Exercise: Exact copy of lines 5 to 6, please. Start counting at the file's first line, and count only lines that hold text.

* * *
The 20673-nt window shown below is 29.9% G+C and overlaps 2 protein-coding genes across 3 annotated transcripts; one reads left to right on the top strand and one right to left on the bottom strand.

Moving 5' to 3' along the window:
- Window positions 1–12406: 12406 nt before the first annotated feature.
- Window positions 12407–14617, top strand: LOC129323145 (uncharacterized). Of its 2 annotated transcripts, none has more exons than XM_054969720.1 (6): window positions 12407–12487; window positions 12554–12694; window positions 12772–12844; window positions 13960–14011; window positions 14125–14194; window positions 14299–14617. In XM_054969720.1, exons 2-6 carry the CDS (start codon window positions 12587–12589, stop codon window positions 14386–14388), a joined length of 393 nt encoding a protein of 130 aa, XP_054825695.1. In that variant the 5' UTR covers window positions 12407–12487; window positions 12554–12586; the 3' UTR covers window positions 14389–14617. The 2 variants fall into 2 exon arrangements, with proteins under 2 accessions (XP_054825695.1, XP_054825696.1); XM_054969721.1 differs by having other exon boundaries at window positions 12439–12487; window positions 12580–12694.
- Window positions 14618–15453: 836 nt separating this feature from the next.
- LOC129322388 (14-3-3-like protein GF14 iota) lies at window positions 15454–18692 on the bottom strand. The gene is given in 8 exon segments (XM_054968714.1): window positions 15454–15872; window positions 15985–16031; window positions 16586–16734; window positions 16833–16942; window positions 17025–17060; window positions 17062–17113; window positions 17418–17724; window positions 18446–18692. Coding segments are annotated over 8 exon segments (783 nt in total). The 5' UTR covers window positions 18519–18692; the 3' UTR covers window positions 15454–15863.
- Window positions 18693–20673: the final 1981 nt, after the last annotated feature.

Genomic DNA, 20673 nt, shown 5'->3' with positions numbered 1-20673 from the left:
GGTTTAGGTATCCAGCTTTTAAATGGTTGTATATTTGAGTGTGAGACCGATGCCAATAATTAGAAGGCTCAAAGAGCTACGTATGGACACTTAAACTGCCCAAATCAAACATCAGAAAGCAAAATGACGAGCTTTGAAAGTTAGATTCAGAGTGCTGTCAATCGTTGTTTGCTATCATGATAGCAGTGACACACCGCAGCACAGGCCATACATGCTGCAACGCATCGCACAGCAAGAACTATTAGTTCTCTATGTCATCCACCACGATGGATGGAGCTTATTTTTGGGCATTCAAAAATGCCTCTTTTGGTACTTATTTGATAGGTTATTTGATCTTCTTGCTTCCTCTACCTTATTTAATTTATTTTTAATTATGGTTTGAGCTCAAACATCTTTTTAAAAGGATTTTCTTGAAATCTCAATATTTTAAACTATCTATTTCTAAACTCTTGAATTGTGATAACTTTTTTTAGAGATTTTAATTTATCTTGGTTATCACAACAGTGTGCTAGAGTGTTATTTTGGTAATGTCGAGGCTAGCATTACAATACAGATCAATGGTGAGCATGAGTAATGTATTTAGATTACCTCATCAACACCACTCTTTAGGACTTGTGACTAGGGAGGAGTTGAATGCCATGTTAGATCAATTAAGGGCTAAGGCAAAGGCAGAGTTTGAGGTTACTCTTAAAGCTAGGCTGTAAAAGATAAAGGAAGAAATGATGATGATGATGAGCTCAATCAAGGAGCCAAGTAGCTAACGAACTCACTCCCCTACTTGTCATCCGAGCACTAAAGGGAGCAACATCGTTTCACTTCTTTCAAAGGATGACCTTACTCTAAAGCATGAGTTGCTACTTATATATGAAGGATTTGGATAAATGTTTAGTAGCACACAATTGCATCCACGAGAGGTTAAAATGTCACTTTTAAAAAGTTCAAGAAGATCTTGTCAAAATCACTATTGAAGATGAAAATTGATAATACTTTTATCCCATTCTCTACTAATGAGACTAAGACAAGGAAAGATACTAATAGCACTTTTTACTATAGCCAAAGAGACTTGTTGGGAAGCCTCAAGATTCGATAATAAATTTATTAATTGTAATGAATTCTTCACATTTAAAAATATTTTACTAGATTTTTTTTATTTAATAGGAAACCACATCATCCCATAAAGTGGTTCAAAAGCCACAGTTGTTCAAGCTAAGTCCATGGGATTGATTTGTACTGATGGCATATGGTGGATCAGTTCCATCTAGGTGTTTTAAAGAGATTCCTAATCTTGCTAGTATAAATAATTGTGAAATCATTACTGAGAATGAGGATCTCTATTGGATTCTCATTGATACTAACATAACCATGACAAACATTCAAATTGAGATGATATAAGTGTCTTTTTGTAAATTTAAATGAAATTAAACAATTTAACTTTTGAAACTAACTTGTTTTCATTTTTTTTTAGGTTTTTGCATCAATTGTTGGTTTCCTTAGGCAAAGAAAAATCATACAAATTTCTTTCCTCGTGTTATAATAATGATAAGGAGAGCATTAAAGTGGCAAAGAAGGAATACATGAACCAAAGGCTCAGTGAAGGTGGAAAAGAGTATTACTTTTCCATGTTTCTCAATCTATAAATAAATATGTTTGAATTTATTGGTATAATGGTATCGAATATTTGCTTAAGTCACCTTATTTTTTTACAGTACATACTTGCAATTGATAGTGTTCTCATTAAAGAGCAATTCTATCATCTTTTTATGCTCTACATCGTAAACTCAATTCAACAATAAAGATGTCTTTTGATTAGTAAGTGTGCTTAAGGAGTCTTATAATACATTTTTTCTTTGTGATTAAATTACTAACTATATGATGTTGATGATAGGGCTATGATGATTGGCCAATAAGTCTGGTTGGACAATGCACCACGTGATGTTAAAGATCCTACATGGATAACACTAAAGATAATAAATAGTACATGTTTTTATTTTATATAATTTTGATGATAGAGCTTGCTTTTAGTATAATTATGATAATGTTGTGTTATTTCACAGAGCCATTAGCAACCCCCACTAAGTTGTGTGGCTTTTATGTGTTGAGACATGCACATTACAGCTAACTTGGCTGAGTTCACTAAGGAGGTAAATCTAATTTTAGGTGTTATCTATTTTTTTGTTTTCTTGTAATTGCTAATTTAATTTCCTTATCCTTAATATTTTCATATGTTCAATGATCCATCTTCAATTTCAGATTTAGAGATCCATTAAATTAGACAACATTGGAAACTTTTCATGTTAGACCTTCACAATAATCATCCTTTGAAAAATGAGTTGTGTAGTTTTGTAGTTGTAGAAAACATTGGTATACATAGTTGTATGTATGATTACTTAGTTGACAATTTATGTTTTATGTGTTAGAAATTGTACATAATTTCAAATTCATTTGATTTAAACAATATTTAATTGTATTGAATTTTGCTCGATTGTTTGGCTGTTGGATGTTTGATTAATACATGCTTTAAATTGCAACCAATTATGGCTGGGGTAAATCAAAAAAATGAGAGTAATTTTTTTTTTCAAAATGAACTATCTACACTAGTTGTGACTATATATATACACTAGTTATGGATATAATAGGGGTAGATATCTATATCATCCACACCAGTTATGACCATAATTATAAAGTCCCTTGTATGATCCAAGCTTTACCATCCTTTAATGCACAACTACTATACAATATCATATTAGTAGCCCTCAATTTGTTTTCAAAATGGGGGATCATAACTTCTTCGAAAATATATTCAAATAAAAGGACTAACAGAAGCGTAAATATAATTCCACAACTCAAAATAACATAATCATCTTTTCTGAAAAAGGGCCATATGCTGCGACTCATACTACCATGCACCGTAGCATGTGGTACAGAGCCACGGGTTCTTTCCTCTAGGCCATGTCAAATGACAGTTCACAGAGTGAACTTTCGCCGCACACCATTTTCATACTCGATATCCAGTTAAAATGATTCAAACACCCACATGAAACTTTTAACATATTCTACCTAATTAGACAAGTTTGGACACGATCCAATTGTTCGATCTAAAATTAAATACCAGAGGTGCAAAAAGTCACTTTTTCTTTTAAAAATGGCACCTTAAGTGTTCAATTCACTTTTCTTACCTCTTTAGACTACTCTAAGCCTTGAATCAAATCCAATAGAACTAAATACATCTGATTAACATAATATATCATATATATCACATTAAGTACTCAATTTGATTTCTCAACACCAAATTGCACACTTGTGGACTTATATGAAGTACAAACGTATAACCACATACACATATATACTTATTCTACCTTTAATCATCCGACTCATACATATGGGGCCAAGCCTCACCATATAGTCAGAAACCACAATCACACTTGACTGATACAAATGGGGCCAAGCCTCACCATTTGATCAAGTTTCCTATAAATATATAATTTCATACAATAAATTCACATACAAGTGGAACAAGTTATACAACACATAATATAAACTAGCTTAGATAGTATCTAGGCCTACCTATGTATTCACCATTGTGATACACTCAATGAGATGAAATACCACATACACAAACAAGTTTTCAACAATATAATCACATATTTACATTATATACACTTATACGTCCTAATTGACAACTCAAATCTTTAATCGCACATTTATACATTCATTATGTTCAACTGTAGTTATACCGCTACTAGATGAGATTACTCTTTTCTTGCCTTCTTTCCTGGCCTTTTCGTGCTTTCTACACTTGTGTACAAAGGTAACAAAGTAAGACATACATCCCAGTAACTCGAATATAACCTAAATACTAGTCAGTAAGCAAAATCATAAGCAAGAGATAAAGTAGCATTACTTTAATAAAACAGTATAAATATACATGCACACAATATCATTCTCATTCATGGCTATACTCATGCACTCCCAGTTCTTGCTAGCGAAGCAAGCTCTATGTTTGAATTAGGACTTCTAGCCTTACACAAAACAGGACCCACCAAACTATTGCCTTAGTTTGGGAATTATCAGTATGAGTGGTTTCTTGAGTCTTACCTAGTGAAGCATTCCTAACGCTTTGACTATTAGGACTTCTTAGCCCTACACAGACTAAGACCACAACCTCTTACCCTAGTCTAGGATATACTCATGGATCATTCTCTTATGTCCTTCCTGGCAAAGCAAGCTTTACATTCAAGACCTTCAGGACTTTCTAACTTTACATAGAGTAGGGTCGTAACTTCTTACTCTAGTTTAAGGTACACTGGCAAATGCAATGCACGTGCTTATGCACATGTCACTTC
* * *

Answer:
- Window positions 14618–15453: 836 nt separating this feature from the next.
- LOC129322388 (14-3-3-like protein GF14 iota) lies at window positions 15454–18692 on the bottom strand. The gene is given in 8 exon segments (XM_054968714.1): window positions 15454–15872; window positions 15985–16031; window positions 16586–16734; window positions 16833–16942; window positions 17025–17060; window positions 17062–17113; window positions 17418–17724; window positions 18446–18692. Coding segments are annotated over 8 exon segments (783 nt in total). The 5' UTR covers window positions 18519–18692; the 3' UTR covers window positions 15454–15863.